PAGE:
The Line

It is difficult to sleep without a tent, and yet, I find myself without one. I suppose one does not truly need one in this place. The ground is soft enough, but the endless day interferes with sleep. I am tired, so tired, but I must keep walking until I find something to make a tent out of, or the end of the Long Sands. Some water would be a welcome sight, but it’s been a long time since I saw anything except for what I continue to carry on me. I am beginning to believe that there is no end to the desert; that I will die here before I complete my mission. Even with my equipment, I won’t last long when the water runs out.
The horizon is a constant thing. If one could see the horizon, one could always see where one was, at least so far as one direction went. The light sat where it always sat, shining from the desert across the edge of the world. The orb lit the sky higher than it had before- almost as if it were taunting me. I was chasing the light, but it was running away, up above into the sky. Still, I trudge on. There is nothing else to do.
Back in the village, my people are of the opinion that when a man or woman grows too old to serve the people, or become otherwise incapacitated, that they must make a choice. They must choose where they are to die. The choice is usually made carefully. A person may choose to die in the Long Sands, where their spirit is received by Liren. Alternatively, they may cross into the Long Snow, where their spirit becomes the possession of Vaden. A person who does not make this choice is shunned, hated even, for their resistance against what is, after all, a natural thing. They will be received by neither Great Spirit, until another chooses to carry their spirit for them.
Liren and Vaden are known by many names, in many villages. All agree however, on certain things. Liren is the Spirit of fire, blood, light, action, violence, and love. Vaden is the spirit of ice, mystery, darkness, preservation, knowledge, and discipline. Liren’s love for Vaden, and her refusal of his advances, is the oldest legend told by my people; even today, Liren races towards Vaden, hoping to win her heart with his laughter and energy. Yet, Vaden still runs from him, hiding in the snows she brings to hide herself.
These old legends speak of the Great Spirits that are said to inhabit our world- there are others as well, but Liren and Vaden form the greatest of the spirits. The other spirits inhabit the Middling, where my people survive. Here the land is fertile, neither too cold nor too hot, and the hosterlillies grow. The plants are small, but they grow quickly and robustly. They are enough to feed the people as we travel with the changing Middling Line. So long as Liren continues his chase after Vaden, the Middling Line, often known as simply the Line, continues to move towards Vaden, and my people follow. We cannot live as physical beings in the Long Sands, or the Long Snow, for very long.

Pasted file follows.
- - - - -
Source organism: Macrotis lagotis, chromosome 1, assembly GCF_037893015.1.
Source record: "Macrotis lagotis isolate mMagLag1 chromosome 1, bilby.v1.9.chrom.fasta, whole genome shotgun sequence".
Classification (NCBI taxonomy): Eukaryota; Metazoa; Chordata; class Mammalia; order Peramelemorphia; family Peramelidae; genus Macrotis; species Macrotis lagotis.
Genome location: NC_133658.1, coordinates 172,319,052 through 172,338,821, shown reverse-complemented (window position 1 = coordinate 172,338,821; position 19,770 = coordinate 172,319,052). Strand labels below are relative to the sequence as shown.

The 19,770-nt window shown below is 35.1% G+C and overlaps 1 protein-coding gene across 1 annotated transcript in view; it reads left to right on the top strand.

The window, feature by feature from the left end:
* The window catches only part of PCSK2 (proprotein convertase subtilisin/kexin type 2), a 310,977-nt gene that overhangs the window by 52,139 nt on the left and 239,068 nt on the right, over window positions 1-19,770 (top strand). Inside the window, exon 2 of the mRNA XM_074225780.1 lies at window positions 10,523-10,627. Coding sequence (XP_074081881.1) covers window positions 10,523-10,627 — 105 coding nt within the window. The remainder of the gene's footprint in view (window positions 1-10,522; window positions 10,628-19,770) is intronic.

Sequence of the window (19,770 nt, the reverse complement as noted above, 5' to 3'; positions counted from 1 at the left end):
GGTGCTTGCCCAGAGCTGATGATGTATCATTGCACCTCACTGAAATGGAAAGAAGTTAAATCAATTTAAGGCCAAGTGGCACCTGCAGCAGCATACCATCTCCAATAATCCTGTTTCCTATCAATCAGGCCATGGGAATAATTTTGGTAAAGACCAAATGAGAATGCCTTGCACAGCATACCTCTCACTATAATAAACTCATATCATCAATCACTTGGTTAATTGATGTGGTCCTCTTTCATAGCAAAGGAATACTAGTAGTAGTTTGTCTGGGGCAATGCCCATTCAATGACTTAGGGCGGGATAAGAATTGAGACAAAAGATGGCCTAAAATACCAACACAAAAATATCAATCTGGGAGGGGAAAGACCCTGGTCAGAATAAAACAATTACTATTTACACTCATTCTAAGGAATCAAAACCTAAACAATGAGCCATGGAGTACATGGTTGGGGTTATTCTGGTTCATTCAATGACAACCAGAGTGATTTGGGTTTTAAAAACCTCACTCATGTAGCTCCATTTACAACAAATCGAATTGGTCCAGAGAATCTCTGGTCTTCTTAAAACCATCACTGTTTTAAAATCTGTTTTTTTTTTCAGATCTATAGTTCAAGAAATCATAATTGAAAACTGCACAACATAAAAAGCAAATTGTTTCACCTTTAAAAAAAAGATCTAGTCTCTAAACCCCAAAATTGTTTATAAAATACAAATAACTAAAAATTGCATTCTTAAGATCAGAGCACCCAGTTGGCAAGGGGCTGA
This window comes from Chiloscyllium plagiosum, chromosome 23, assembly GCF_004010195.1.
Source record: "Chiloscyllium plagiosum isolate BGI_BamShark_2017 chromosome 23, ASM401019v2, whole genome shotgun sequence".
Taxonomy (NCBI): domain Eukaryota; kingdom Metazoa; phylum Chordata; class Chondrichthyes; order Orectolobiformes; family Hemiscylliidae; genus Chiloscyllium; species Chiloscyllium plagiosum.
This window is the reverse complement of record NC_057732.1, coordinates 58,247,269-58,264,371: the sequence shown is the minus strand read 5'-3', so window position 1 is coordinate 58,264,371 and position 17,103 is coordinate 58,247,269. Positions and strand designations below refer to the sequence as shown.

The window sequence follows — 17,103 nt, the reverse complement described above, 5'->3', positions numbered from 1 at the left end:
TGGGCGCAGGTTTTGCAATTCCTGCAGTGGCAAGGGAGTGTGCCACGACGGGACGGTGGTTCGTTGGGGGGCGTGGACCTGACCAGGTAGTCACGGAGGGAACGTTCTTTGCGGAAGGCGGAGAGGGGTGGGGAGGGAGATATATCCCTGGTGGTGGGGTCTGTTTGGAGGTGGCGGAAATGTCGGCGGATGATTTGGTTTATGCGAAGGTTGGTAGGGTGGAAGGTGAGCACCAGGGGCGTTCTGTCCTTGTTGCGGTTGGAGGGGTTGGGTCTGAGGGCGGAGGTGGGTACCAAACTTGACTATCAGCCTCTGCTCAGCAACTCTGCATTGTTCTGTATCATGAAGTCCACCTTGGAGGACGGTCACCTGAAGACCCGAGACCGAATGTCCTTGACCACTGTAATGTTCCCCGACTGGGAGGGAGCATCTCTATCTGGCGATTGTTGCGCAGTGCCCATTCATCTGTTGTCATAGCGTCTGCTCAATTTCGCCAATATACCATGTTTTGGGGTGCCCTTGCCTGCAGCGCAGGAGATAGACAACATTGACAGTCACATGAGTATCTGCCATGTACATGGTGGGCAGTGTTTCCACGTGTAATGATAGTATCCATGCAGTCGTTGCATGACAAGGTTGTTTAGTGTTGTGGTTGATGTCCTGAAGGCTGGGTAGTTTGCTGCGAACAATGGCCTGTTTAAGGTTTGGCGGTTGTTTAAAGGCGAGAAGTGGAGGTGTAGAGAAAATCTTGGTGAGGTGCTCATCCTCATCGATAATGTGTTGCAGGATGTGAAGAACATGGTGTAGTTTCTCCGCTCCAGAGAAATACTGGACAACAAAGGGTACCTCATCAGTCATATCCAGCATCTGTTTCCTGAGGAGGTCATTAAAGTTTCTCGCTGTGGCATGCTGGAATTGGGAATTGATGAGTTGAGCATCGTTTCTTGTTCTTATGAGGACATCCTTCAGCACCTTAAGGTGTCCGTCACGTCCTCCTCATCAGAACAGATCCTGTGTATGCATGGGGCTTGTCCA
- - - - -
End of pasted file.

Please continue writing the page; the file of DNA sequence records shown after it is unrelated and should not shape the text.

There is not much to tell of my journey. It remains much the same as it has before. A hardier breed of hosterlily blooms at the edge of the Long Sands, but I have not seen one since I last saw water. The suit I wear should keep nutrients cycling through me without much loss, but the small losses will begin to add up. My only hope is finding something my people can use, whether the palace of Liren, or simply a place to live. The Line, though it has long been our home, is no longer livable.
As Liren continues to chase Vaden, the ground under the Line has given way to water. Depending on how far towards Vaden’s realm one passes, the water may very well be ice, but hosterlillies cannot grow on ice. Some members of my village cut down into the ice to confirm that water sat below it, and no earth for a plant to take root. To make matters worse, the water seems to have no end in sight. While the great spirits may survive in such conditions, we cannot. So a villager and I set off in opposite directions- one towards the sun and the Long Sands, and one away from it, to the Long Snows. We seek a home, at the very least.
I have lost count of time, out on the sands. The moons have always been a fair measure of time on the Line, but I cannot always see them in the sky as bright as it is. I will find my way to Liren, even if it kills me.

I can glimpse the moon on the horizon. It is the beginning of another day. My muscles seem to have every intention of failing on me. I have finally seen it- Liren’s palace. It seems to be hung in the sky, so I know not how I will reach it, but my resolve is set. My people are depending on me.